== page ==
In the following article, we are going examine some of the most important skills you must develop to become a goal achiever.
Achiever is the key word here. We are not going to be discuss the process of “goal setting” here. With the following points/steps, we are assuming that you already have set specific, measurable goals for yourself.
As you work towards fulfilling your goals, you will need to be aware of the following skills and personal characteristics that must be in place in order for you to succeed…
MOTIVATION AND WILLPOWER
Motivation is one of the most important ingredients in any project. Doesn’t it make more sense that your project will be more successful if you really want to do it?
Willpower takes you a long way as a project goes on, especially when you’re trying to make changes in your behavior. Many people want to accomplish a certain thing, but can’t get started or lose steam as the project goes on.
Motivation and willpower can work together for successful completion of a project. For example, Frank has admired his coworker, Sue, for a long time but has been too shy to talk to her. The Christmas party is in one month. Frank thinks he could find the confidence to talk to Sue if he could lose some weight. He decides to lose 10 pounds by the Christmas party. He eats right, works out, and loses 10 pounds…and talks to Sue. Home run! Sue might have liked Frank anyway, but he would never have known if he didn’t build up the confidence to talk to her.
TALKING BACK TO YOUR NEGATIVE VOICE
Negative self-talk is common; everyone does it to some extent. How successfully we talk back to it determines how successful we are in life. It’s a little sneaky, though, because it comes in different forms:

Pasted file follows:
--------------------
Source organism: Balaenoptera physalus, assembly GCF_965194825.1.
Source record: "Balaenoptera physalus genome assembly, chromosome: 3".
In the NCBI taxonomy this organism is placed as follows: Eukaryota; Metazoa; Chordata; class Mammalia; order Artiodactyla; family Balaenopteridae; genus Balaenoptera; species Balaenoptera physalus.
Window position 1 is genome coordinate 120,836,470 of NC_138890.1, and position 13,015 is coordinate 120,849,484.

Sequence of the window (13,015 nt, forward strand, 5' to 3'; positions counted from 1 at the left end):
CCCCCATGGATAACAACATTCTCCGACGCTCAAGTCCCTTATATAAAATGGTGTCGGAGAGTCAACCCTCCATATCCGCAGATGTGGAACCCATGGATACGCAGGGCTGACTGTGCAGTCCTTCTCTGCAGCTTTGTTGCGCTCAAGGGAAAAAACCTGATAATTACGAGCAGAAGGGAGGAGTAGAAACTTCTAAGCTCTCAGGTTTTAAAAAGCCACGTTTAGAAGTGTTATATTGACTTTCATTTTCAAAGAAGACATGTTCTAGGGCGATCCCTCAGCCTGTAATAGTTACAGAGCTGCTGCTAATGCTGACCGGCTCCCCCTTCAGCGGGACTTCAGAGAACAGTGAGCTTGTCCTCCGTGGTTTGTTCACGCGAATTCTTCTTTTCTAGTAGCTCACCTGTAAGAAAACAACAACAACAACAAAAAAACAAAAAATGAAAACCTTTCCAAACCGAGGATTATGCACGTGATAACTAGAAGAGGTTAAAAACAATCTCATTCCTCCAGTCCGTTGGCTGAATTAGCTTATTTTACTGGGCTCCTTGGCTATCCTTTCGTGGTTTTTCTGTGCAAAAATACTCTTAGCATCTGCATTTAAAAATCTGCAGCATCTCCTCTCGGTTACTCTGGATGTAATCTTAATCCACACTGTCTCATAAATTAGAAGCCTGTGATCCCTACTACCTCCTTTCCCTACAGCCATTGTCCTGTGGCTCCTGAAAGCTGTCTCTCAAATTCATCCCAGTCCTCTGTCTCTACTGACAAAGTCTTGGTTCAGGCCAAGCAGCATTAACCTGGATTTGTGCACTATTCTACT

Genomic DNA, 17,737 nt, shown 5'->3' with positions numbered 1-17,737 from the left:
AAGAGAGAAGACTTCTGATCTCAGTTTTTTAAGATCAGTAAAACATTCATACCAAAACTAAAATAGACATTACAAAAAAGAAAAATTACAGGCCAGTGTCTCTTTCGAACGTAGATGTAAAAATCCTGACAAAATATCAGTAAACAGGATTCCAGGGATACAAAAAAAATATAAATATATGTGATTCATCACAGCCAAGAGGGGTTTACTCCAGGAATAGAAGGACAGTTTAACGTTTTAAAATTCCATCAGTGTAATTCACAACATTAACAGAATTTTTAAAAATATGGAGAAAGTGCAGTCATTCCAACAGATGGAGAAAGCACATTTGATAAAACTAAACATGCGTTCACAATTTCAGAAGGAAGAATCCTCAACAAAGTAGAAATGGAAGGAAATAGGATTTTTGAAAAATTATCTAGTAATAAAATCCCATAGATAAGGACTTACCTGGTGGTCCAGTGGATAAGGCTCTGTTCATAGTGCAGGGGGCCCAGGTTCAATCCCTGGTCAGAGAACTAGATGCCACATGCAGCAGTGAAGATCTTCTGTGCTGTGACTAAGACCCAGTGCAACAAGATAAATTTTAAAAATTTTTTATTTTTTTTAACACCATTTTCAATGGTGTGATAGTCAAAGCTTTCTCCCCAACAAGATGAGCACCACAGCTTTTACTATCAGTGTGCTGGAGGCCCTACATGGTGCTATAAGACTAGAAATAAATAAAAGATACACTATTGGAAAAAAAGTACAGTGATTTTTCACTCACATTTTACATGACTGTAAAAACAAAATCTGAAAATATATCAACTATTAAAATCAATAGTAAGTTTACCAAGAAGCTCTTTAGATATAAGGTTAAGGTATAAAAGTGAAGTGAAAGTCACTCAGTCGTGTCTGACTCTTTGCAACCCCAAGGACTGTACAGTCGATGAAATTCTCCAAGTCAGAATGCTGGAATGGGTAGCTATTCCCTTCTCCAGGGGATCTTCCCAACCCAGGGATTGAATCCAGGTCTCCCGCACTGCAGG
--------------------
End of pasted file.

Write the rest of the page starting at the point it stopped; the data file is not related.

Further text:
- Catastrophising: “If I don’t know all the answers they want, they won’t be impressed, and I won’t get the loan.”
- Magnifying: “This is so hard, I can’t do it.”
- Self-punishment: “That was the most stupid thing I did — I’m a fool.”
- Negative self-labeling: “I’m old, useless, and ugly.”
- Self-pressuring: “I should,” “I must,” “I have to.”
The first step in countering this negativity is to be aware of it. Then you can challenge it by asking yourself if it’s true or justified. Finally, replace it with positive, supportive self-talk. This will give you a positive self-image and the confidence to go on with your project.
You’ve already made a list of your good qualities and accomplishments. Recall these and add to them when negative self-talk rears its nasty head in your mind.
Even if we are self-employed, we constantly work with others in the form of customers, colleagues, employees, and outsourcers. We can react in one of four ways: being passive, being aggressive, being manipulative, and being assertive.
Being passive often means waiting for others to take action before we move on a project. This leaves the fate of your project in the hands of others. The passive person has such low self-esteem that he either automatically agrees with others or even runs away.
Being aggressive usually means that we move without considering others’ feelings or ideas, which can cause resentment. Aggressive behavior is competitive; the goal is to win over others.
Being manipulative means getting what we want through devious means and making others feel guilty. It is indirect aggression. Manipulative people fear exposure if they are direct and feel it’s safer to control and manipulate rather than confronting and being rejected.